Based on evidence accumulated so far, it appears that the swoosh sound heard in iOS 6 when sending an email doesn’t really confirm that the message has been sent. Only that you pressed the Send button. This appears to be a change from previous iOS versions.
I spend a fair amount of time emailing product photos from my iPhone to my iMac where I prepare them for publication. In times previous to iOS 6, a collection of photos could seem to take a long time from the press of the Send button until I heard the swoosh sound. I attributed that to the transmission of the image data.
Recently, two different events in iOS 6 have led me to believe that the now much shortened time from tapping the Send button and the swoosh sound is not a technical improvement, but rather a User Experience (UX) concession by Apple. That is, it’s no longer a technical indication that the message has been sent. Rather, it appears to be a quick audio confirmation solely for the sake of effect. Here’s the evidence so far.
A TMO reader told me a story recently, right after he’d upgraded to iOS 6, about a lost email. He was on the road, and his wife was driving. He got an email on his iPhone and he wanted to forward it to his home account as a personal reminder. So he forwarded the email and heard the swoosh sound.
Right after that, he tried to access Twitter but could not. He realized that we was out of cell tower range and had no signal. He wondered if his email had been sent. It wasn’t in the Draft folder, it wasn’t in the Sent folder, and when he got home, he determined that it never got sent. The swoosh sound appears to not have been any kind of real confirmation that the message was accepted by the SMTP server. The email went into oblivion.
Last weekend, my iPhone 5 was replaced under warranty for a defective 3.5 mm audio port. Even though I restored it completely from an iTunes backup, in line with Apple’s admirable security measures, I had to go about re-entering all my passwords when prompted. One that didn’t prompt me, however, was the email account outgoing SMTP password.
A few days later, I needed to email some product photos for a review I was doing, and, of course, I heard the swoosh sound right after I tapped the Send button. All along, I had been thinking that Apple engineers had cleverly optimized the outgoing mail process for several megabytes of images.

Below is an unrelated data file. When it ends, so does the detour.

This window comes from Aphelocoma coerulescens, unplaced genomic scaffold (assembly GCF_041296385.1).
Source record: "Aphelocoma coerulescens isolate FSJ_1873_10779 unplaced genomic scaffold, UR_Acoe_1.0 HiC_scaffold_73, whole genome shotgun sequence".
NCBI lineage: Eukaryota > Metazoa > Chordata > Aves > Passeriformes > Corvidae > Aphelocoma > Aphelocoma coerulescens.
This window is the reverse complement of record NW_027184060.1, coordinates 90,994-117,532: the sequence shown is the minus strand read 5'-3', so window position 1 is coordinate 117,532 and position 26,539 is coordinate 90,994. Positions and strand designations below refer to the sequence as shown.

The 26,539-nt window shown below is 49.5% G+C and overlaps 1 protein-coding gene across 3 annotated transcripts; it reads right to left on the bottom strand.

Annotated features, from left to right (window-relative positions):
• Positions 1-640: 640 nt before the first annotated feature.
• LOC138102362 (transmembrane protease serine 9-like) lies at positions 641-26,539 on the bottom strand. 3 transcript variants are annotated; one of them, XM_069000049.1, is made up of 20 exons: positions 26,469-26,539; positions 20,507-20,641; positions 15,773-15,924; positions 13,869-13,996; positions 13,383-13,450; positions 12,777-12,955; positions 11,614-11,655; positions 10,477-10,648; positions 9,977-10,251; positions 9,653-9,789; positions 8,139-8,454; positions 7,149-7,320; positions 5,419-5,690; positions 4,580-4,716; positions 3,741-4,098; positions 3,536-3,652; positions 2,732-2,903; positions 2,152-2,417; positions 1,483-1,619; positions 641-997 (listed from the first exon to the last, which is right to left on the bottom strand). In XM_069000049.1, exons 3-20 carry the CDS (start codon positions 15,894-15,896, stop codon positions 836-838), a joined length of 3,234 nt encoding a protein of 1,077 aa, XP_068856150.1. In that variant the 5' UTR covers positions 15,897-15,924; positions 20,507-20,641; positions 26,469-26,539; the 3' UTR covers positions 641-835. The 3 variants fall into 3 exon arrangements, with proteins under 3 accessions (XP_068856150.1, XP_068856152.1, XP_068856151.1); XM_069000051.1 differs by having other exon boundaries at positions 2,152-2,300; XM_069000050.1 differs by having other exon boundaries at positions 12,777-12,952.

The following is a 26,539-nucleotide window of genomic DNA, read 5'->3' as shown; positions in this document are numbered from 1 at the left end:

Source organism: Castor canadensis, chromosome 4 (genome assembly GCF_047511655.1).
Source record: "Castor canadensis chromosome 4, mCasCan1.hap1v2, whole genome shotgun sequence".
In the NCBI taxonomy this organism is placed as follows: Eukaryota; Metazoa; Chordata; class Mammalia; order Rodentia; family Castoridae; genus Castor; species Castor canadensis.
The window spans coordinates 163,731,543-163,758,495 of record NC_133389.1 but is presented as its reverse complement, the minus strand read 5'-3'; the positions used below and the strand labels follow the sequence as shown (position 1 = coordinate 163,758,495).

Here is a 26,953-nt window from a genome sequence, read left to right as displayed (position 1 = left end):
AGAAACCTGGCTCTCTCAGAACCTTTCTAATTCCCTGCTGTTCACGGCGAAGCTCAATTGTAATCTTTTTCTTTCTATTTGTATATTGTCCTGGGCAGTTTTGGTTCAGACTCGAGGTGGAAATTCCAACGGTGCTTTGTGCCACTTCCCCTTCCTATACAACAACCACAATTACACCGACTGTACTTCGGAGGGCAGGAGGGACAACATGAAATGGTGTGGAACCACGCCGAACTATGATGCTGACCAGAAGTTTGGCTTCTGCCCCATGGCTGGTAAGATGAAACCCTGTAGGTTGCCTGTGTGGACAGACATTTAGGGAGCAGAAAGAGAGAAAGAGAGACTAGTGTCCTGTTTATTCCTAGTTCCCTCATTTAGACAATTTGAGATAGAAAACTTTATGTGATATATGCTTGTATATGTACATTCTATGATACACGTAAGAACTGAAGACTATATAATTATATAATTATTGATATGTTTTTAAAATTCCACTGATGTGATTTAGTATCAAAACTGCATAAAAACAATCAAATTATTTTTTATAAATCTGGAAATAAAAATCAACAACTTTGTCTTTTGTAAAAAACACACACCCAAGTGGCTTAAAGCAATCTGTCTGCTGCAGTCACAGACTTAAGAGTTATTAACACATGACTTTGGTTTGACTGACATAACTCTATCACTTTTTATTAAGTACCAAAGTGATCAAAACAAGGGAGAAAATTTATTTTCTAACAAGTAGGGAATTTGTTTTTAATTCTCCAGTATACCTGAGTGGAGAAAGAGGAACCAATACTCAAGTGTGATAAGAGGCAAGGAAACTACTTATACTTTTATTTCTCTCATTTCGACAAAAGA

The emails never arrived on my iMac.
It was after some investigation that I discovered the missing password. In this case however, after I entered the password, the emails were transmitted. Again, the swoosh sound appears to be not a confirmation that the message was sent.
Analyzing the Evidence
The two different events described above strongly suggest that in iOS 6, the swoosh sound is no longer a confirmation that the message has been properly sent via the SMTP server. Rather, the sound appears right after the Send button is tapped merely as an audio indication of nothing more than a registration that the Send button was tapped. That’s a reasonable conclusion based on two separate incidents that are a different but validate the same phenomena.
However, it’s still possible that this is an incomplete description of a complex process. I’m open to additional evidence and analysis.
If this is an accurate assessment of how the software is working, then it is troubling. It’s one thing to treat email in a traditional sense, waiting patiently for confirmation, even if it takes a little longer in a mobile environment. It’s quite another to shortcut previous methodologies in order to make it appear to the customer that the process has been improved when, technically, it's worse.
Email image via Shutterstock